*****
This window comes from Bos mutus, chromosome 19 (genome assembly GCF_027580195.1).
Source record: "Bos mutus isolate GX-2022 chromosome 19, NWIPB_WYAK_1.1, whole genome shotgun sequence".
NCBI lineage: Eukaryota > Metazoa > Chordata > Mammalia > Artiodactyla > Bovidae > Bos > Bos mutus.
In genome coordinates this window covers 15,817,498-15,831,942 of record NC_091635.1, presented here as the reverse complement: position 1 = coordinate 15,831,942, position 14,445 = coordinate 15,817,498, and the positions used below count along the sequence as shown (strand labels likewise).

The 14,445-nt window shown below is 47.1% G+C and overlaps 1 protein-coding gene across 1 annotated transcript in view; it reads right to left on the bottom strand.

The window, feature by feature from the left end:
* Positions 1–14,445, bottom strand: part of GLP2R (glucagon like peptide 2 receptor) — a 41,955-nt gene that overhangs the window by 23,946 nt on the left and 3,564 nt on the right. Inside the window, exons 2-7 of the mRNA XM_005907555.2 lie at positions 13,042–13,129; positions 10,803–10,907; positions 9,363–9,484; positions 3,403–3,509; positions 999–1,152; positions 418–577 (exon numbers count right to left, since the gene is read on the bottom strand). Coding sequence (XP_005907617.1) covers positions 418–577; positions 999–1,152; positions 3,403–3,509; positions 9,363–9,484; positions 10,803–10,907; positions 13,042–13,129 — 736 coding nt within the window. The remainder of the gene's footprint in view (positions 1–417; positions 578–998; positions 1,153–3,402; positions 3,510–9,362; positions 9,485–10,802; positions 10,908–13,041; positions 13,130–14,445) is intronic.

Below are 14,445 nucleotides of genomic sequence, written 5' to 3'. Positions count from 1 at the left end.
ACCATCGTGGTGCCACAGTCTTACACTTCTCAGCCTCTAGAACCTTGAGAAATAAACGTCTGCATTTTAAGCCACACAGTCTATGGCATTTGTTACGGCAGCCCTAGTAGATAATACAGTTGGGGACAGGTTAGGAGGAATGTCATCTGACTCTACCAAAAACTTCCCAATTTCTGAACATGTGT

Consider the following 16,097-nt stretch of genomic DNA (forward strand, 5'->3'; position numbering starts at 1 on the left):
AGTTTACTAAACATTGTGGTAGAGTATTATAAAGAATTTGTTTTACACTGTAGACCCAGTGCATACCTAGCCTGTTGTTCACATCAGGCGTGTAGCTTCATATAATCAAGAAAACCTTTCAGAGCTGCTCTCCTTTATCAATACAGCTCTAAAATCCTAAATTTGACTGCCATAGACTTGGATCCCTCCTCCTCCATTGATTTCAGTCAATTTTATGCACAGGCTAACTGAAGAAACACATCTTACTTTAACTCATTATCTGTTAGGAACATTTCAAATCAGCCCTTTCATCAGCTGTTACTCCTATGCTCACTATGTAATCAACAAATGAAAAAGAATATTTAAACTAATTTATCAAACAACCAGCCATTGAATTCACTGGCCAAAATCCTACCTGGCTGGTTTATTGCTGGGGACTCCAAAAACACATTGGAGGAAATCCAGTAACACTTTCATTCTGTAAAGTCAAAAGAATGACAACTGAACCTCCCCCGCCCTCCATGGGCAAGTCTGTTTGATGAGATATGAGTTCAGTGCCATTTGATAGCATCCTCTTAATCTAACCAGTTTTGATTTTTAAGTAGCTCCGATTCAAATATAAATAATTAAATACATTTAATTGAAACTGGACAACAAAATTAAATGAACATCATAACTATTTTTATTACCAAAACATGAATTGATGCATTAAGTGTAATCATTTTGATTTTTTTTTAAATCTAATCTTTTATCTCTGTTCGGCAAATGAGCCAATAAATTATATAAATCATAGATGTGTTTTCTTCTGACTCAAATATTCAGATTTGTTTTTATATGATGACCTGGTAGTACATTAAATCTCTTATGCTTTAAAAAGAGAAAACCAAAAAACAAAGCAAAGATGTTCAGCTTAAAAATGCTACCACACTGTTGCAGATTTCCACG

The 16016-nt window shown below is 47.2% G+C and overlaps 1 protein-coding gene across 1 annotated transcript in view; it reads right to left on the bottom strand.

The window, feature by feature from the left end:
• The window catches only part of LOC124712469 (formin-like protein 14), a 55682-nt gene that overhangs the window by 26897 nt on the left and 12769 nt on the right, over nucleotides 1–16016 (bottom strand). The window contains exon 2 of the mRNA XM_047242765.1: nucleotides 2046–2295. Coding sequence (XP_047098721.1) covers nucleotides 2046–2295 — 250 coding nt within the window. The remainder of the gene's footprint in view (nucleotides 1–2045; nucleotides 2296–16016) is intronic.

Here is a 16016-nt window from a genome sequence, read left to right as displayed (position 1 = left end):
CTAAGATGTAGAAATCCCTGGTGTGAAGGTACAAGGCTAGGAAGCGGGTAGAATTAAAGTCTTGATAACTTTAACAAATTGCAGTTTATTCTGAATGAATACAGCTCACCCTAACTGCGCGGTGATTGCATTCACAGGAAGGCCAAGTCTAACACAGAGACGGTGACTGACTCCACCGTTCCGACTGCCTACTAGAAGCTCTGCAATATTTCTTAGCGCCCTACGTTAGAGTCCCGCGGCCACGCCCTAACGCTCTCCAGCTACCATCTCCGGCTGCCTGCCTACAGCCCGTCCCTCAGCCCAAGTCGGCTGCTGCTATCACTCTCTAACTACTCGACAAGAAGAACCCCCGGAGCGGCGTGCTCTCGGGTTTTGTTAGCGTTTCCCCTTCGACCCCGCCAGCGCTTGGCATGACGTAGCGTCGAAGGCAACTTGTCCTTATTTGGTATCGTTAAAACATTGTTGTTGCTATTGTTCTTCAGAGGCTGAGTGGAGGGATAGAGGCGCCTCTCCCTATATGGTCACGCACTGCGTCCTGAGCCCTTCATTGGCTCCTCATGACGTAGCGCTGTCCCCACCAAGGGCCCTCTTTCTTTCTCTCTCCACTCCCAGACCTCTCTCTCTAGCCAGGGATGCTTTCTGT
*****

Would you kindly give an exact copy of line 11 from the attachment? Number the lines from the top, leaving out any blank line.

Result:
AGTTTACTAAACATTGTGGTAGAGTATTATAAAGAATTTGTTTTACACTGTAGACCCAGTGCATACCTAGCCTGTTGTTCACATCAGGCGTGTAGCTTCATATAATCAAGAAAACCTTTCAGAGCTGCTCTCCTTTATCAATACAGCTCTAAAATCCTAAATTTGACTGCCATAGACTTGGATCCCTCCTCCTCCATTGATTTCAGTCAATTTTATGCACAGGCTAACTGAAGAAACACATCTTACTTTAACTCATTATCTGTTAGGAACATTTCAAATCAGCCCTTTCATCAGCTGTTACTCCTATGCTCACTATGTAATCAACAAATGAAAAAGAATATTTAAACTAATTTATCAAACAACCAGCCATTGAATTCACTGGCCAAAATCCTACCTGGCTGGTTTATTGCTGGGGACTCCAAAAACACATTGGAGGAAATCCAGTAACACTTTCATTCTGTAAAGTCAAAAGAATGACAACTGAACCTCCCCCGCCCTCCATGGGCAAGTCTGTTTGATGAGATATGAGTTCAGTGCCATTTGATAGCATCCTCTTAATCTAACCAGTTTTGATTTTTAAGTAGCTCCGATTCAAATATAAATAATTAAATACATTTAATTGAAACTGGACAACAAAATTAAATGAACATCATAACTATTTTTATTACCAAAACATGAATTGATGCATTAAGTGTAATCATTTTGATTTTTTTTTAAATCTAATCTTTTATCTCTGTTCGGCAAATGAGCCAATAAATTATATAAATCATAGATGTGTTTTCTTCTGACTCAAATATTCAGATTTGTTTTTATATGATGACCTGGTAGTACATTAAATCTCTTATGCTTTAAAAAGAGAAAACCAAAAAACAAAGCAAAGATGTTCAGCTTAAAAATGCTACCACACTGTTGCAGATTTCCACG